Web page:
Atlantic City casinos shouldn’t feel the impact of Pennsylvania’s latest gaming expansion bill. So say industry experts, weighing in on the gaming resort town that’s still trying to find its norm in terms of annual revenue following a decade of declines, much of that caused by competition from border states.

Atlantic City revenue Pennsylvania casino

Gaming and financial analysts predict that Pennsylvania adding new satellite casinos won’t significantly affect Atlantic City gaming profits. Hard Rock is betting on that, to the tune of more than $550 million, with its upcoming New Jersey venue. (Image: Dale Gerhard/Press of Atlantic City)

Fitch Ratings, one of the Big Three credit rating agencies, told the Press of Atlantic City that Pennsylvania authorizing 10 satellite casinos, along with permitting truck stops to house slot machines and airports to build gaming terminals, won’t kill AC’s climb back. Fitch Gaming, Lodging, & Leisure analyst Colin Mansfield explained, “Honestly, it’s hard to lose the same revenue twice.”

At its 2006 heyday, when Atlantic City casinos generated a record $5.2 billion in total wins, the market had a near-monopoly on regional gaming. Aside from Delaware’s two horse tracks and one motor speedway operating electronic gaming terminals, full-fledged casinos were banned in all three neighboring states.

Today, slots and table games abound in Pennsylvania, Delaware, and New York State.

Mansfield’s comment refer to former patrons finding closer gaming outlets over the last 10 or so years that have stopped them from patronizing Atlantic City. Seven casinos remain, but that number will return to eight when the former Trump Taj Mahal reopens in 2018 as the new and shiny Hard Rock.

Philly Already Saturated

Mansfield points to fact that the gambling expansion legislation signed into law in late October by Pennsylvania Governor Tom Wolf (D) also prevents the satellites from being built in the same county as a current casino. That means new gaming facilities won’t be coming to Bucks, Montgomery, or Delaware counties, the three counties encircling the Keystone State’s largest city, Philadelphia.

The exception is in Philadelphia County, where the Live! Hotel & Casino project in the Stadium District was cleared to proceed after SugarHouse dropped a lawsuit that was upholding its development. SugarHouse had argued that Live! investor Bob Manoukian was violating the state’s gaming law in attempting to control more than a one-third stake in multiple casinos.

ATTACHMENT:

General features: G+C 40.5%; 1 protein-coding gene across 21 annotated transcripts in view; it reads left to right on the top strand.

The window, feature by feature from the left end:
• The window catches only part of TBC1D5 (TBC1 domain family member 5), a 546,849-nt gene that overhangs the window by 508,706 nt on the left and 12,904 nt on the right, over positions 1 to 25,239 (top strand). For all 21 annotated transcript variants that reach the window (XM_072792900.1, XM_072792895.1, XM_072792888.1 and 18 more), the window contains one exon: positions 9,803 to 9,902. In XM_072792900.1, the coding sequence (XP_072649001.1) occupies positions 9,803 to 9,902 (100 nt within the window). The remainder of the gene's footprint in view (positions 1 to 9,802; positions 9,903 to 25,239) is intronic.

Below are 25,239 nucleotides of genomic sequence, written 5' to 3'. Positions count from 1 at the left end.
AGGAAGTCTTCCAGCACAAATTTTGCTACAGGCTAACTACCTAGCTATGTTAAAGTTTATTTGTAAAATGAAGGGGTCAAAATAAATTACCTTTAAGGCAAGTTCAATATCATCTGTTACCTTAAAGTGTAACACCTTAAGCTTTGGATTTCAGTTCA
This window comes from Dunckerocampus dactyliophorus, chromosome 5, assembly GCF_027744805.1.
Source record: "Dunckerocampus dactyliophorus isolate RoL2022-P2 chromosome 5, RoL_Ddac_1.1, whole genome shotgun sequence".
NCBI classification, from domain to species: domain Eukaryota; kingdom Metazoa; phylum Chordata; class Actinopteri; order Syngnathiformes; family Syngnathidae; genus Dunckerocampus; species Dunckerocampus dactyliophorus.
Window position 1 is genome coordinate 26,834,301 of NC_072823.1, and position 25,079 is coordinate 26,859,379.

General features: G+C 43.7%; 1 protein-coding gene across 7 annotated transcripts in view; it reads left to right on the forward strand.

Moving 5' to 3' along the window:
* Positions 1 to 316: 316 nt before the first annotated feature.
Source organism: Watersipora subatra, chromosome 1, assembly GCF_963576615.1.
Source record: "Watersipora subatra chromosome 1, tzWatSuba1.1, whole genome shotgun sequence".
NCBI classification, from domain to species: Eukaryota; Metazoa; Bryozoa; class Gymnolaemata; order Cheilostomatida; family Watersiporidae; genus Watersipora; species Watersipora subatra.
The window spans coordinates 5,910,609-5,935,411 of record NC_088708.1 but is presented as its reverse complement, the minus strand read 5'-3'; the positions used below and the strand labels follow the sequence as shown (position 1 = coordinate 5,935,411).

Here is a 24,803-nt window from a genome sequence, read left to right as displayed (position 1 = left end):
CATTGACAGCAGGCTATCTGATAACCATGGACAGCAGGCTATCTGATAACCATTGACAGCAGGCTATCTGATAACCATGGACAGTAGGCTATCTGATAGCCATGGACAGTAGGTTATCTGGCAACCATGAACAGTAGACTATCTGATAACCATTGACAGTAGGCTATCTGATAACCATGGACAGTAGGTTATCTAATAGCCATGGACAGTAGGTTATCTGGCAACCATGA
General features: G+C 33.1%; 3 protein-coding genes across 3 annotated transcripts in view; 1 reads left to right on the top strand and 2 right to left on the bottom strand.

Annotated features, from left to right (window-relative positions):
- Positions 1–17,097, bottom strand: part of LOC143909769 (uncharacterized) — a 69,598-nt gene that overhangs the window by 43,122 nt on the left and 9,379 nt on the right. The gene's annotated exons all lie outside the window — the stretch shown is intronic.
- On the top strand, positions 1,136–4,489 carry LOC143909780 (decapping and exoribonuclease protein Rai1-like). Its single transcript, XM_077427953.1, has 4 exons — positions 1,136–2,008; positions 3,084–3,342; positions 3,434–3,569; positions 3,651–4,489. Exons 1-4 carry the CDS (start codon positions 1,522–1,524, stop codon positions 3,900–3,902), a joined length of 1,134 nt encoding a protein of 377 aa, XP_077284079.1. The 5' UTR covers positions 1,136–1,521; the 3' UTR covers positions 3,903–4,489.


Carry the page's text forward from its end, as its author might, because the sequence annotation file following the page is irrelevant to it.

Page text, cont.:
The recently approved law removes the ownership stipulation.

Slugging It Out

With three casinos already in the Philadelphia area, plus one in Valley Forge, analysts don’t believe Live! will poach from Atlantic City, but from other Pennsylvania casinos.

Eastern Pennsylvania residents have plenty of options when it comes to gambling, and therefore won’t likely significantly impact Atlantic City’s stabilization either way. Gaming is up about two percent a year to date in the Garden State.

Moody’s Investor Service analyst Peggy Holloway said in a recent note, “Gaming demand has been fairly sluggish across the United States for the past few years. Pennsylvania has seen relatively flat to one to two percent revenue growth.”

Pennsylvania’s massive expansion is an effort to generate new forms of revenue without the GOP-controlled legislature voting in new tax increases. The law is expected to deliver $200 million in annual revenue to state coffers.

In addition to the satellites, truck stops, and airport gaming, Pennsylvania is also legalizing online casinos, daily fantasy sports, and creating sports betting regulations, readying for the market to kick in should the Supreme Court overturn the existing federal ban, a move which begins on Dec. 4 with a SCOTUS PASPA review.